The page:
With the strict gendered roles we assign parents in raising children, single parenting has long been frowned upon and stigmatized. Though instances of single parenting are almost unheard of in India, due to the scrutiny and ostracization single parents and their children are subjected to, the few single parent household that do exist aren’t just subjected to ostracization but are also considered a threat to India’s culture and the principles this culture stands for, but most of all, it is believed to be a considerable threat to the traditional Indian familial set-up .
Keeping up with our tradition of resisting and shunning anything that might not keep in line with our usually regressive ideas, crafted centuries ago in a completely different social landscape, the Madras High Court claimed that single parenting is a ‘dangerous concept’ for society. Justice N.Kirubakaran of the Madras High Court claimed that it can cause behavioural changes in children, which can be problematic for any society.
The judge also claimed that the familial set-up in India has moved from the traditional joint family to increasing numbers of nuclear families and finally to single-parent households. The observation, although, might not reflect the realities of the present-day scenario.
single parenting is considered a threat to India’s culture and the principles this culture stands for
Research suggests that single-parent households (resulting from both, death and divorce) are relatively rare, with less than 4% of families being headed by a single parent. The numbers have also remained stable over the last decade, with only an insignificant 0.1% increase, which still kept the total percentage below four. The research also found that 9+ people household were way more common than single-parent households.
Further, referring to a sexual abuse incident involving a minor, who presumably was in the care of a single parent, the judge said, “What kind of parents are they to be unaware of what is happening to their child.” This statement is particularly problematic considering it’s strong undertone of shifting the blame off of the perpetrator. Parent’s cannot ‘prevent’ sexual assault, nobody can. Asking people to protect themselves or others from sexual assault isn’t just daft, but deeply concerning, considering how it takes away the onus from the perpetrator. Attempting to shift the blame on to the victim or someone else instead of the perpetrator for sexual assault is what inevitably leads to our collective rape-apologism.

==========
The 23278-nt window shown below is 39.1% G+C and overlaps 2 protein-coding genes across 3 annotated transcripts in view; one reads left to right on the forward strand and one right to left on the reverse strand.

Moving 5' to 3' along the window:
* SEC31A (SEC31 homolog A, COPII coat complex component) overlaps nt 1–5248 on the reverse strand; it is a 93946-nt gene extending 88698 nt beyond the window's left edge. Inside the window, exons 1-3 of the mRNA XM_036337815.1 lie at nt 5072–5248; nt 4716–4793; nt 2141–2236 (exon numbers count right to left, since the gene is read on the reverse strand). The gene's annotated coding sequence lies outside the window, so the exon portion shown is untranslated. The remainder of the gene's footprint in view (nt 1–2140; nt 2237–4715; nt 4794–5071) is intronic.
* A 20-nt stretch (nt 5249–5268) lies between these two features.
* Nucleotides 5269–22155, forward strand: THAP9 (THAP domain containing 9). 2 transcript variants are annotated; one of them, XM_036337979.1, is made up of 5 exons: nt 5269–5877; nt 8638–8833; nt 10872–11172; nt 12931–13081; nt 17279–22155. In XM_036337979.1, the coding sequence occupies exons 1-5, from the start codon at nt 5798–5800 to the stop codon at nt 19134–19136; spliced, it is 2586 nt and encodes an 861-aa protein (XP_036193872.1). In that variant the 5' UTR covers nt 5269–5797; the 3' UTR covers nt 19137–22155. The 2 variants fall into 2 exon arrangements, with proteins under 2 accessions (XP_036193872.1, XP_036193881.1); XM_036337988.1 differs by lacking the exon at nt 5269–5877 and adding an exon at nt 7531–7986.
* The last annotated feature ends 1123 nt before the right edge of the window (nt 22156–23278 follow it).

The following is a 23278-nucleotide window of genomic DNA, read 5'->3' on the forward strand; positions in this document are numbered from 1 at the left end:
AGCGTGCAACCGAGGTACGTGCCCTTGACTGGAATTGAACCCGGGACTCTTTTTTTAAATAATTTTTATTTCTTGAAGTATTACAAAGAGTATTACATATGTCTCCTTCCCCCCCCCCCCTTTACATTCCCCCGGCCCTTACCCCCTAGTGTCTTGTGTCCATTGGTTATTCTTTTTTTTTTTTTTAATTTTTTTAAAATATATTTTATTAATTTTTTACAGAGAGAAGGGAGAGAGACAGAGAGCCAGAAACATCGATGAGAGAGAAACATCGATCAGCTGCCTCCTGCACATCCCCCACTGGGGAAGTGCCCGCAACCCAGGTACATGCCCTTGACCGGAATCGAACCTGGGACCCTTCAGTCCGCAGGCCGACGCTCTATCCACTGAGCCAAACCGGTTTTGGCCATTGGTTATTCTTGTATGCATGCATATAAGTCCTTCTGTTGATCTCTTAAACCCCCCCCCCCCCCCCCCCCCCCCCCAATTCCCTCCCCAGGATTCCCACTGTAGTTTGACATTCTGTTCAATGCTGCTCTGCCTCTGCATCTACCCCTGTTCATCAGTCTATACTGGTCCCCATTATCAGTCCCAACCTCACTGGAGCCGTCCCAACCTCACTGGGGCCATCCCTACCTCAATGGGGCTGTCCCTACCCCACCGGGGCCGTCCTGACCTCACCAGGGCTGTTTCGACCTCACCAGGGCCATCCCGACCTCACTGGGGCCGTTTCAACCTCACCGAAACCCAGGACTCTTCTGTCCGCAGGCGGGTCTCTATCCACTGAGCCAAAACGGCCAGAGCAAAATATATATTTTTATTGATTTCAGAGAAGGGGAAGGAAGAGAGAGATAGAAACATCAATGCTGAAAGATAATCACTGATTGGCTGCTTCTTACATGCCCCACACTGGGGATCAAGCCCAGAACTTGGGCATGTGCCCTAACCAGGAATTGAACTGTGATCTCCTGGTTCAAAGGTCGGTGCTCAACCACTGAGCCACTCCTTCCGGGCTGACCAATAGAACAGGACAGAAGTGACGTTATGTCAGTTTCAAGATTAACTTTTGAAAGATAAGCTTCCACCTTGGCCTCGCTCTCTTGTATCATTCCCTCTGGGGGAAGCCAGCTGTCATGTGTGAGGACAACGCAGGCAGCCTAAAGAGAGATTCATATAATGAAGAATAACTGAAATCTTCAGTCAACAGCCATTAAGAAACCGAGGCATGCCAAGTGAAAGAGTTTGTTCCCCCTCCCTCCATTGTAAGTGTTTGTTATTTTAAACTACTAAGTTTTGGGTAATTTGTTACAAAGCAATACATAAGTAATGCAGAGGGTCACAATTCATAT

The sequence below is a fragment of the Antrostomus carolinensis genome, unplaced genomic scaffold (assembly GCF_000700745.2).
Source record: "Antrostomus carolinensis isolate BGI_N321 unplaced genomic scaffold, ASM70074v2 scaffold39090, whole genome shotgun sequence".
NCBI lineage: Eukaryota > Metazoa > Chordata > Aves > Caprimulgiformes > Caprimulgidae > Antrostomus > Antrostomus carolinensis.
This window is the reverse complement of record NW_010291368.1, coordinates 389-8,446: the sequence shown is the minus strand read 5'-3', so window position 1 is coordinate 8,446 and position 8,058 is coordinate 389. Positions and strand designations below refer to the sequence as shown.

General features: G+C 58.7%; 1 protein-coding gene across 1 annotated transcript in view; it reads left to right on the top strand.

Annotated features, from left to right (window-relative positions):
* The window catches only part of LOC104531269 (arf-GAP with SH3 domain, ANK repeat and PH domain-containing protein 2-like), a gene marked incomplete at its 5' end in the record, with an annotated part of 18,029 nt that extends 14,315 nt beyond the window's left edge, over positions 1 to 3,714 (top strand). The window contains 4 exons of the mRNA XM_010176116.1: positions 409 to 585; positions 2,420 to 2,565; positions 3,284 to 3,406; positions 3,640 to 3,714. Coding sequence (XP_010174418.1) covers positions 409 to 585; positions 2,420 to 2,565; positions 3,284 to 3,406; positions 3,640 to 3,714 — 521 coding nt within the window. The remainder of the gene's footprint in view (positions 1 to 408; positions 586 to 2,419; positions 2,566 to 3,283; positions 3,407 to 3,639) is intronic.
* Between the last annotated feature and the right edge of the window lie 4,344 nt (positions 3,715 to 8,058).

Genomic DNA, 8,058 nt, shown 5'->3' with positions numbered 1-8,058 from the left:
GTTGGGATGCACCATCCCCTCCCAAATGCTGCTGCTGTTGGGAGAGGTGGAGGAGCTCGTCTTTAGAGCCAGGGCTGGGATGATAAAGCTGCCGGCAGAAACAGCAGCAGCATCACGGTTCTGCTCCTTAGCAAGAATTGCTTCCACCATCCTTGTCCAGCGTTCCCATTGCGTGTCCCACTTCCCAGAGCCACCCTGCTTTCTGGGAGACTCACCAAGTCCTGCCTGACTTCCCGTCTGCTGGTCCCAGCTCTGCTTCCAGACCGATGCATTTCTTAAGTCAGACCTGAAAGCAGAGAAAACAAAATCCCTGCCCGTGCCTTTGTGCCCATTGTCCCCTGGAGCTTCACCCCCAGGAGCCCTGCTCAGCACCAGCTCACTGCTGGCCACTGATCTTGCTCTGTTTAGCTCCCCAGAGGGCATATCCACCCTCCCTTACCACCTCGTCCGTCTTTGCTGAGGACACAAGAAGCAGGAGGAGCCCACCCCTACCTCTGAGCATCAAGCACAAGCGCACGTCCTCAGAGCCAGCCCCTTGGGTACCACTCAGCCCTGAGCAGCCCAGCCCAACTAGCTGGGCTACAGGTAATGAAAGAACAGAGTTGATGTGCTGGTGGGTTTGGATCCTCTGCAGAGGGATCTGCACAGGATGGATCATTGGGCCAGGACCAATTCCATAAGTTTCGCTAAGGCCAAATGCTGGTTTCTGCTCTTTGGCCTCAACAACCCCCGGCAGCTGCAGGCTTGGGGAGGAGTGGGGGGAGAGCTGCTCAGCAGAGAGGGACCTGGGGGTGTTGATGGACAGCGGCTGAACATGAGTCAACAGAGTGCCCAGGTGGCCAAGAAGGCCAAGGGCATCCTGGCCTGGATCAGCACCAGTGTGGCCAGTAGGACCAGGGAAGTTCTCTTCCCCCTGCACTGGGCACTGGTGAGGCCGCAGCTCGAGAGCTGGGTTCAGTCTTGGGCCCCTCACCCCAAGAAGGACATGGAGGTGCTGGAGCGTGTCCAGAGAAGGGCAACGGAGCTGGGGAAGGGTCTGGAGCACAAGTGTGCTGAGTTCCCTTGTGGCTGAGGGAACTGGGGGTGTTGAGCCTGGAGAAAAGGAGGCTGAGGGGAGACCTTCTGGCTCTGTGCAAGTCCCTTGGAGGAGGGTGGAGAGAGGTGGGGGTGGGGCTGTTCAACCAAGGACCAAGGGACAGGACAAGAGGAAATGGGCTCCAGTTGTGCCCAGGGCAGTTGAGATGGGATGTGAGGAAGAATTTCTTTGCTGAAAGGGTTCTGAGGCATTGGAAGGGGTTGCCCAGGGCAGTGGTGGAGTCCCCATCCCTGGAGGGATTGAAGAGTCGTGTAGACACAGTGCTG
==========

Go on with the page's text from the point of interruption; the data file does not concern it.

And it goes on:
The Court’s stance is a massive blow to securing a place and acceptance for diversity in our societal landscape, which is currently almost non-existent. Implying that single-parents are somehow careless, bad, incompetent parents severely damages the cause of acceptance of single-parenting.
Single-parenting can be the result of uncontrollable circumstances like the death of a parent, but divorce is a leading cause, but whenever there is opposition of single-parenting, it is usually directed at divorced households, blaming the parents for making a ‘selfish’ choice, not just in respect of their children, but in respect of society, as a whole.
To understand this more fully we need to look at our disdain and stigmatization of divorce. The cause of divorced single parenting is made worse due to the fact that divorce in itself is considered a problem and a threat to marriage and family.
The Court’s stance is a massive blow to securing a place and acceptance for diversity in our societal landscape